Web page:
Author Archives: Charlie Haywood

PATAGONIA ARE SUING TRUMP

PATAGONIA ARE SUING TRUMP

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PATAGONIA ARE SUING TRUMP

American outdoors label Patagonia have always been ones to stand up for what they believe in. Having donated millions of dollars to grass roots environmental causes, last year they began legal action against Trump, filing a lawsuit in protest of his decision to remove protections for Bears Ears national monument in Utah. ⠀

Critics say that the move by the US President will result in some two million acres losing federal protection and could pave the way for private ownership and exploitation of previously public land.⠀

As well as being vocal critics of Trump in the past, Patagonia also donate 1% of all annual sales to environmental causes, a figure that was close to $10million in 2017, and have launched projects to encourage customers to repair and recycle their old gear.⠀

For us, Patagonia are a model for how fashion businesses can operate ethically and sustainably whilst still producing incredible clothing. As ethics and the environment become more prominent in consumers’ minds, Patagonia are at the very forefront of this movement and represent what a progressive clothing company can and should be.

HOW TO MAKE A SUNSPEL TEE: WE VISIT SUNSPEL'S FACTORY

HOW TO MAKE A SUNSPEL TEE: WE VISIT SUNSPEL’S FACTORY

HOW TO MAKE A SUNSPEL TEE: WE VISIT SUNSPEL'S FACTORY

We’ve long been aware of the quality of Sunspel’s made in England tees. Just getting your hands on one immediately reveals a lustrous finish and soft handle that puts them head and shoulders above the competition.

We’d also heard about the long staple cotton yarns used in construction, the fastidious attention to detail and the unrivalled craftsmanship. But these terms are abstract concepts, hard to gauge and difficult to fully grasp without a detailed knowledge of clothing production.

So when we were invited to Sunspel’s factory and design studio in Long Eaton, Derbyshire, we immediately booked our train tickets and revelled in the chance in the learn more about the creation of our favourite t-shirts.

 


 

It’s easy to lose sight of our manufacturing heritage down here in Brighton. Our main industries seem to be tourism and digital marketing, the result of which is more coffee shops and vegan brunch spots than seem necessary. So a trip up to Long Eaton was a great reminder that a world beyond cortados and chia seeds exists, a place where businesses and factories still produce tangible products.

HOW TO MAKE A SUNSPEL TEE: WE VISIT SUNSPEL'S FACTORY HOW TO MAKE A SUNSPEL TEE: WE VISIT SUNSPEL'S FACTORY HOW TO MAKE A SUNSPEL TEE: WE VISIT SUNSPEL'S FACTORY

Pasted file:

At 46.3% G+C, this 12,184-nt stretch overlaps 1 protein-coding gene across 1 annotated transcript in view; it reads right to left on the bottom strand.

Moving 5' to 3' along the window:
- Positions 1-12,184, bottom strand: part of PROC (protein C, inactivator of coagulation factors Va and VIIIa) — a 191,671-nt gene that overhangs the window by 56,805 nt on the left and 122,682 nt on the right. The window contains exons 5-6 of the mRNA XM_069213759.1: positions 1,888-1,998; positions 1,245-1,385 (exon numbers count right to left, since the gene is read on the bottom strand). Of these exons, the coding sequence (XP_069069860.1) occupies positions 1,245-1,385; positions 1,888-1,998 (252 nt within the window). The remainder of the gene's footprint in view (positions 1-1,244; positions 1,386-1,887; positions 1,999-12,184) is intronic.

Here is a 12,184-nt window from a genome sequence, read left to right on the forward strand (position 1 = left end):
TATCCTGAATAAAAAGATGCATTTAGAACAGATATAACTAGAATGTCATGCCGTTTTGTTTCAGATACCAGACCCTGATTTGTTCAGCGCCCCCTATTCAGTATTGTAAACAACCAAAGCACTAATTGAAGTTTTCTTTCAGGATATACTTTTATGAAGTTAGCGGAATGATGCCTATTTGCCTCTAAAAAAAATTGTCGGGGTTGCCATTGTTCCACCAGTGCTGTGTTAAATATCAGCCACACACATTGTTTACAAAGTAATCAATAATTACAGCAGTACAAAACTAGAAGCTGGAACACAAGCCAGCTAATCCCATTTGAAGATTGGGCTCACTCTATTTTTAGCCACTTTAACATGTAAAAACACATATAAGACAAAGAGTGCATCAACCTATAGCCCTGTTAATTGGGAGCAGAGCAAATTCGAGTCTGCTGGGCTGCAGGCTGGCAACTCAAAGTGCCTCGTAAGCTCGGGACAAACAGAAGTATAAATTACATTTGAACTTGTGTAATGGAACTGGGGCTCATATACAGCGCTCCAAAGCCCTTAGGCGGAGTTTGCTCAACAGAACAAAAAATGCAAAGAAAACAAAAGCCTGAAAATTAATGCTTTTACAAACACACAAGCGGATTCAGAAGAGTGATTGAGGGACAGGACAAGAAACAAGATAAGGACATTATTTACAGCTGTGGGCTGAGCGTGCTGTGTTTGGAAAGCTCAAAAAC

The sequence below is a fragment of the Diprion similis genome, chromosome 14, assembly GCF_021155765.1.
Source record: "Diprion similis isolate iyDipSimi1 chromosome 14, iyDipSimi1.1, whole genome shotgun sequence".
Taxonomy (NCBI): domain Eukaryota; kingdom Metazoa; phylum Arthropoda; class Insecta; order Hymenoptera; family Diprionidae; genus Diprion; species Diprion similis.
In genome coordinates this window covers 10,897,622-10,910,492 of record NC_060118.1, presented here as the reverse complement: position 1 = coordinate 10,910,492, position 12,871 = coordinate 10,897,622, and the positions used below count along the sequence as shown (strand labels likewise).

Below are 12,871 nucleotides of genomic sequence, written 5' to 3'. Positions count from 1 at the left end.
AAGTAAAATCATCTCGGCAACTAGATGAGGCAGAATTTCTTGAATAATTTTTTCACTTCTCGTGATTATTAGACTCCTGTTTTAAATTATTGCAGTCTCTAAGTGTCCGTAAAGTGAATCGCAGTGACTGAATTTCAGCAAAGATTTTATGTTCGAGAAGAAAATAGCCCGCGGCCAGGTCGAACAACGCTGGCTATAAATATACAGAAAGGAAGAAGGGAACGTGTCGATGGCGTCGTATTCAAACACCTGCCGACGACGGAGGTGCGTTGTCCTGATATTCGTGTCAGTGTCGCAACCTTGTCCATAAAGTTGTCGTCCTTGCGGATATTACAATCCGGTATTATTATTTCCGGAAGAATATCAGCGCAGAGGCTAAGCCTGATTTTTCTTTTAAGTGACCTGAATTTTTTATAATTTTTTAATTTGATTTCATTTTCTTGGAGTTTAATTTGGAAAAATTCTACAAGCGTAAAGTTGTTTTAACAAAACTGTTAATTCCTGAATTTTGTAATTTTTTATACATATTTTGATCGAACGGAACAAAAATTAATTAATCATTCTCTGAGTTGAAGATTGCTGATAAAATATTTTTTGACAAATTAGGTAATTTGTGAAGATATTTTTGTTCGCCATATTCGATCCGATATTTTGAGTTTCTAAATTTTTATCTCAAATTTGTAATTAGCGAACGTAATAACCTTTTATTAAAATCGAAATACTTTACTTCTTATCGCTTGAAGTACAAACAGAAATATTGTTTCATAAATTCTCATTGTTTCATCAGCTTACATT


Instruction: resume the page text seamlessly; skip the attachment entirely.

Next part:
We were met at Nottingham station by Universal Works’ founder David Keyte who kindly dropped us at the Sunspel headquarters on his way to another local factory where he was getting knitwear samples produced. Down a road of terraced houses, 200 metres from the banks of the River Erewash was the saw tooth roof of the Sunspel factory, still standing in the same place it has been for over 100 years.

We were met by John Mart, production/sourcing manager, a man who knows everything there is to know about the creation of finely crafted English t-shirts. A veteran of Sunspel for 18 years, he was the perfect person to show us around, explaining the multitude of processes, vast history and product development at Sunspel. After listening to his wise words for even a few minutes, his and Sunspel’s unwavering dedication to quality quickly became apparent.

HOW TO MAKE A SUNSPEL TEE: WE VISIT SUNSPEL'S FACTORYHOW TO MAKE A SUNSPEL TEE: WE VISIT SUNSPEL'S FACTORY

For instance, Sunspel used to source all of their long staple cotton from Egypt, a country widely regarded as producing some of the finest cotton in the world. But around five years ago, at the height of the political crisis in the country, the Sunspel factory began noticing a reduction in quality. Slight white flecking was appearing, affecting the uptake of dye. The factory ran tests and discovered that the result of this flecking was down to immature cotton being picked before it was ready. Unable to tolerate this dip in quality, they scoured the globe before finally being satisfied with the quality of cotton from California.

 


 

Making a t-shirt is a very long, very involved procedure. As well as negotiating complicated geo-political issues when sourcing, what you do with the raw materials once you’ve acquired them impacts on the finished product.

Only long staple cotton, those with individual strands typically around two inches, is used. Everything else is rejected to be used by other clothing manufacturers with less discerning taste. This yarn, smooth and lustrous, is then twisted with another to create a strong, dense weave that takes on dye exceptionally well. Once dyed, the finished cloth is then shipped to the Long Eaton factory ready to be turned into the iconic tees that are beloved by everyone from Bond to Batman.

HOW TO MAKE A SUNSPEL TEE: WE VISIT SUNSPEL'S FACTORY HOW TO MAKE A SUNSPEL TEE: WE VISIT SUNSPEL'S FACTORY HOW TO MAKE A SUNSPEL TEE: WE VISIT SUNSPEL'S FACTORY

After an initial inspection (the first of many, many quality control checks), it is handed to a pattern cutter for marking and cutting. Using an extra sharp saw that wouldn’t look out of place in a joiner’s workshop, she cuts each panel, creating the building blocks that will eventually become the finished product.